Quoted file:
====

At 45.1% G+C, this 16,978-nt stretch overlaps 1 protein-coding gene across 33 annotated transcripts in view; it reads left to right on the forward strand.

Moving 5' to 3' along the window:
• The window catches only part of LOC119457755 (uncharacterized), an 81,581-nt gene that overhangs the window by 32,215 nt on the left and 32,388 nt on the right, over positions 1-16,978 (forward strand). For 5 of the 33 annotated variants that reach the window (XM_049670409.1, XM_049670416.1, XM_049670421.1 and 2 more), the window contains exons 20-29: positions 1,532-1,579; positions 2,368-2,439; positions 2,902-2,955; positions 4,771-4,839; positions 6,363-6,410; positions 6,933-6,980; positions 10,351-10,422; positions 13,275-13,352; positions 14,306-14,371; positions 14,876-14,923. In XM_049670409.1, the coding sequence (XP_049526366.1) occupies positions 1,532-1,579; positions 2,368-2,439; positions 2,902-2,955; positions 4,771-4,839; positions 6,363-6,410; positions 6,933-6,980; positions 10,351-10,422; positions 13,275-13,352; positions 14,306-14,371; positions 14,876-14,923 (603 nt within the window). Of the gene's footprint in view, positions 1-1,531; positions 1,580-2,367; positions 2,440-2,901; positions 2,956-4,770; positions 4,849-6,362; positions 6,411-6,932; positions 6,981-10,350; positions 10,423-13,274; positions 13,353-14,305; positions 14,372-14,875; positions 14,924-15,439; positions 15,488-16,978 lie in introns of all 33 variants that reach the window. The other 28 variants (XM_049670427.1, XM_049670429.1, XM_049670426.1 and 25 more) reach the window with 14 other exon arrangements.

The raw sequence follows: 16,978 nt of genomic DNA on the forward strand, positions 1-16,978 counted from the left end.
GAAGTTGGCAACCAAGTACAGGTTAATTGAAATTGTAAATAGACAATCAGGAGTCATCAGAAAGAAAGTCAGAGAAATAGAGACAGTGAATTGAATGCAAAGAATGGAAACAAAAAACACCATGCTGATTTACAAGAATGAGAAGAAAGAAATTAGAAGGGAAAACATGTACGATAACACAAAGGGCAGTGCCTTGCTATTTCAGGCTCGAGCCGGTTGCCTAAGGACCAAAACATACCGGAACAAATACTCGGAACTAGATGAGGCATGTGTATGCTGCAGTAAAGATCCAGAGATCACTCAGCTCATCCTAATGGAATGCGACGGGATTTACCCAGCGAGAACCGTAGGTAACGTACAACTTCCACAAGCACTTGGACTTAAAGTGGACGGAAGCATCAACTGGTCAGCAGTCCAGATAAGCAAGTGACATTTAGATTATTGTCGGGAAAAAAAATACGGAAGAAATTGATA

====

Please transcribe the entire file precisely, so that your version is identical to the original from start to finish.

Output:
At 45.1% G+C, this 16,978-nt stretch overlaps 1 protein-coding gene across 33 annotated transcripts in view; it reads left to right on the forward strand.

Moving 5' to 3' along the window:
• The window catches only part of LOC119457755 (uncharacterized), an 81,581-nt gene that overhangs the window by 32,215 nt on the left and 32,388 nt on the right, over positions 1-16,978 (forward strand). For 5 of the 33 annotated variants that reach the window (XM_049670409.1, XM_049670416.1, XM_049670421.1 and 2 more), the window contains exons 20-29: positions 1,532-1,579; positions 2,368-2,439; positions 2,902-2,955; positions 4,771-4,839; positions 6,363-6,410; positions 6,933-6,980; positions 10,351-10,422; positions 13,275-13,352; positions 14,306-14,371; positions 14,876-14,923. In XM_049670409.1, the coding sequence (XP_049526366.1) occupies positions 1,532-1,579; positions 2,368-2,439; positions 2,902-2,955; positions 4,771-4,839; positions 6,363-6,410; positions 6,933-6,980; positions 10,351-10,422; positions 13,275-13,352; positions 14,306-14,371; positions 14,876-14,923 (603 nt within the window). Of the gene's footprint in view, positions 1-1,531; positions 1,580-2,367; positions 2,440-2,901; positions 2,956-4,770; positions 4,849-6,362; positions 6,411-6,932; positions 6,981-10,350; positions 10,423-13,274; positions 13,353-14,305; positions 14,372-14,875; positions 14,924-15,439; positions 15,488-16,978 lie in introns of all 33 variants that reach the window. The other 28 variants (XM_049670427.1, XM_049670429.1, XM_049670426.1 and 25 more) reach the window with 14 other exon arrangements.

The raw sequence follows: 16,978 nt of genomic DNA on the forward strand, positions 1-16,978 counted from the left end.
GAAGTTGGCAACCAAGTACAGGTTAATTGAAATTGTAAATAGACAATCAGGAGTCATCAGAAAGAAAGTCAGAGAAATAGAGACAGTGAATTGAATGCAAAGAATGGAAACAAAAAACACCATGCTGATTTACAAGAATGAGAAGAAAGAAATTAGAAGGGAAAACATGTACGATAACACAAAGGGCAGTGCCTTGCTATTTCAGGCTCGAGCCGGTTGCCTAAGGACCAAAACATACCGGAACAAATACTCGGAACTAGATGAGGCATGTGTATGCTGCAGTAAAGATCCAGAGATCACTCAGCTCATCCTAATGGAATGCGACGGGATTTACCCAGCGAGAACCGTAGGTAACGTACAACTTCCACAAGCACTTGGACTTAAAGTGGACGGAAGCATCAACTGGTCAGCAGTCCAGATAAGCAAGTGACATTTAGATTATTGTCGGGAAAAAAAATACGGAAGAAATTGATA